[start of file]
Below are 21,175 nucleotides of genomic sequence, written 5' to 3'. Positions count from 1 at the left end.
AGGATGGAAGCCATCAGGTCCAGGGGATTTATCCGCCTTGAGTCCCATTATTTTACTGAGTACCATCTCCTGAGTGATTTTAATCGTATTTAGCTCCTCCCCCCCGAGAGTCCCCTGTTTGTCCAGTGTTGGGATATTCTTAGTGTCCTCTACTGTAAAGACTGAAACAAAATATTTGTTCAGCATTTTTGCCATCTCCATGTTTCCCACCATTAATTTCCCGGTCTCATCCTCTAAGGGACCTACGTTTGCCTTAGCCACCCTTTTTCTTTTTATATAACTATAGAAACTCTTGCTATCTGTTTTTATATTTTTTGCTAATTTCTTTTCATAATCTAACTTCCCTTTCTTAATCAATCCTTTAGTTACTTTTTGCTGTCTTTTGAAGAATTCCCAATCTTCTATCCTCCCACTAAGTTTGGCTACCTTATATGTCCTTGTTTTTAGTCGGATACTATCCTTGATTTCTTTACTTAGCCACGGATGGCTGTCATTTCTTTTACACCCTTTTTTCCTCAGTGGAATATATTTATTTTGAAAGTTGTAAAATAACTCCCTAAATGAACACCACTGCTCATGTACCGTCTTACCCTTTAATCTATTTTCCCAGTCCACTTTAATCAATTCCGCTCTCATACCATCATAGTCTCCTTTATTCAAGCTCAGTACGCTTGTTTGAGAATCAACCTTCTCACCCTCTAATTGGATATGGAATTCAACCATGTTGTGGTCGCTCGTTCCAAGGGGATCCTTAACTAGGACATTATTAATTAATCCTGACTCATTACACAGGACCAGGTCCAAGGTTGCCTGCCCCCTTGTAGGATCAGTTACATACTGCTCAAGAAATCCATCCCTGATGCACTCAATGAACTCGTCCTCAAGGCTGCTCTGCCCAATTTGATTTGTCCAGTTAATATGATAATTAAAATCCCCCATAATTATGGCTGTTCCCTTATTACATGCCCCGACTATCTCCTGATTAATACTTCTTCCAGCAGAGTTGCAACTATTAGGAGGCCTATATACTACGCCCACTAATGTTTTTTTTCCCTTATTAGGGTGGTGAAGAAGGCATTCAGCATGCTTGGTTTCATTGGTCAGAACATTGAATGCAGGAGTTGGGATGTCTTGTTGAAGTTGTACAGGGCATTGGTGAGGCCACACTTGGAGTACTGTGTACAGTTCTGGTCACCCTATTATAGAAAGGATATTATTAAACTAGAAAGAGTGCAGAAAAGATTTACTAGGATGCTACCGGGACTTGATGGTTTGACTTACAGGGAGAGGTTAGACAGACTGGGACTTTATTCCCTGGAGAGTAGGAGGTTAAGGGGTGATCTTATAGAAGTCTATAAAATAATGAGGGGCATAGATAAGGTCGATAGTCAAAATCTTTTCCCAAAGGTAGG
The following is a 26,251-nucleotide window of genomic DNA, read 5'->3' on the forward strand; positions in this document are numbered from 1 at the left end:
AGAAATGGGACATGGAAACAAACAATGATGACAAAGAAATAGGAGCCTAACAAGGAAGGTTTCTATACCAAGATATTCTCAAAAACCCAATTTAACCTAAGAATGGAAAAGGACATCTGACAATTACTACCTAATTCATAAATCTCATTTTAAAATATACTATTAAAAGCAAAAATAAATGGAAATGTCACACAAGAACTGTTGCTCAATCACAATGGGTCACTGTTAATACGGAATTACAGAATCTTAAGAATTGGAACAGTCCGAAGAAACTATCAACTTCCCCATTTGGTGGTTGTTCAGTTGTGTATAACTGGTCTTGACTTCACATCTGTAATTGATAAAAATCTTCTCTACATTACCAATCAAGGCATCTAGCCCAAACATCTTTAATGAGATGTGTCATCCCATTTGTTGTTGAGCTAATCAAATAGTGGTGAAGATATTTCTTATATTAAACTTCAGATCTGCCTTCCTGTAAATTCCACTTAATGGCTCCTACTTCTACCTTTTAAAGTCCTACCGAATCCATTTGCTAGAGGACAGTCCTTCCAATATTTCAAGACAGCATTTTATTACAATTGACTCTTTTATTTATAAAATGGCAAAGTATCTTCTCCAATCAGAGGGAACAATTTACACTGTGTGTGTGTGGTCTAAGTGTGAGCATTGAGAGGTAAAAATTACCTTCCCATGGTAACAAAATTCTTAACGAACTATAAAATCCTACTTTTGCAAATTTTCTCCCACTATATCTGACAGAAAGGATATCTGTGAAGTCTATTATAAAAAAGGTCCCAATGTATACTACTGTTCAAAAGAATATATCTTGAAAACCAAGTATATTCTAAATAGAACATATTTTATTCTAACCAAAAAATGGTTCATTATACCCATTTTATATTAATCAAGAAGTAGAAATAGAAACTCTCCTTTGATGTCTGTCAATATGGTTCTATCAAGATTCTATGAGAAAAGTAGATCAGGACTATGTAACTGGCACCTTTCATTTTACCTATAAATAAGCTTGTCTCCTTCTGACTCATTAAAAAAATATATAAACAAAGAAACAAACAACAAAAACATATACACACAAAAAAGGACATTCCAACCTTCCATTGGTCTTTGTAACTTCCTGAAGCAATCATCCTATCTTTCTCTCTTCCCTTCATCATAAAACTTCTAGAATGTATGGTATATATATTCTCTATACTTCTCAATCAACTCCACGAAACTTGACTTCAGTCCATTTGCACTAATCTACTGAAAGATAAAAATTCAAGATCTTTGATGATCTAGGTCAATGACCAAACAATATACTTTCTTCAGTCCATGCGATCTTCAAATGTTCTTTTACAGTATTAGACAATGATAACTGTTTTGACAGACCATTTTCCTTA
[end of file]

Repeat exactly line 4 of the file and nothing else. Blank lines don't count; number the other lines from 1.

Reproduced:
AGAAATGGGACATGGAAACAAACAATGATGACAAAGAAATAGGAGCCTAACAAGGAAGGTTTCTATACCAAGATATTCTCAAAAACCCAATTTAACCTAAGAATGGAAAAGGACATCTGACAATTACTACCTAATTCATAAATCTCATTTTAAAATATACTATTAAAAGCAAAAATAAATGGAAATGTCACACAAGAACTGTTGCTCAATCACAATGGGTCACTGTTAATACGGAATTACAGAATCTTAAGAATTGGAACAGTCCGAAGAAACTATCAACTTCCCCATTTGGTGGTTGTTCAGTTGTGTATAACTGGTCTTGACTTCACATCTGTAATTGATAAAAATCTTCTCTACATTACCAATCAAGGCATCTAGCCCAAACATCTTTAATGAGATGTGTCATCCCATTTGTTGTTGAGCTAATCAAATAGTGGTGAAGATATTTCTTATATTAAACTTCAGATCTGCCTTCCTGTAAATTCCACTTAATGGCTCCTACTTCTACCTTTTAAAGTCCTACCGAATCCATTTGCTAGAGGACAGTCCTTCCAATATTTCAAGACAGCATTTTATTACAATTGACTCTTTTATTTATAAAATGGCAAAGTATCTTCTCCAATCAGAGGGAACAATTTACACTGTGTGTGTGTGGTCTAAGTGTGAGCATTGAGAGGTAAAAATTACCTTCCCATGGTAACAAAATTCTTAACGAACTATAAAATCCTACTTTTGCAAATTTTCTCCCACTATATCTGACAGAAAGGATATCTGTGAAGTCTATTATAAAAAAGGTCCCAATGTATACTACTGTTCAAAAGAATATATCTTGAAAACCAAGTATATTCTAAATAGAACATATTTTATTCTAACCAAAAAATGGTTCATTATACCCATTTTATATTAATCAAGAAGTAGAAATAGAAACTCTCCTTTGATGTCTGTCAATATGGTTCTATCAAGATTCTATGAGAAAAGTAGATCAGGACTATGTAACTGGCACCTTTCATTTTACCTATAAATAAGCTTGTCTCCTTCTGACTCATTAAAAAAATATATAAACAAAGAAACAAACAACAAAAACATATACACACAAAAAAGGACATTCCAACCTTCCATTGGTCTTTGTAACTTCCTGAAGCAATCATCCTATCTTTCTCTCTTCCCTTCATCATAAAACTTCTAGAATGTATGGTATATATATTCTCTATACTTCTCAATCAACTCCACGAAACTTGACTTCAGTCCATTTGCACTAATCTACTGAAAGATAAAAATTCAAGATCTTTGATGATCTAGGTCAATGACCAAACAATATACTTTCTTCAGTCCATGCGATCTTCAAATGTTCTTTTACAGTATTAGACAATGATAACTGTTTTGACAGACCATTTTCCTTA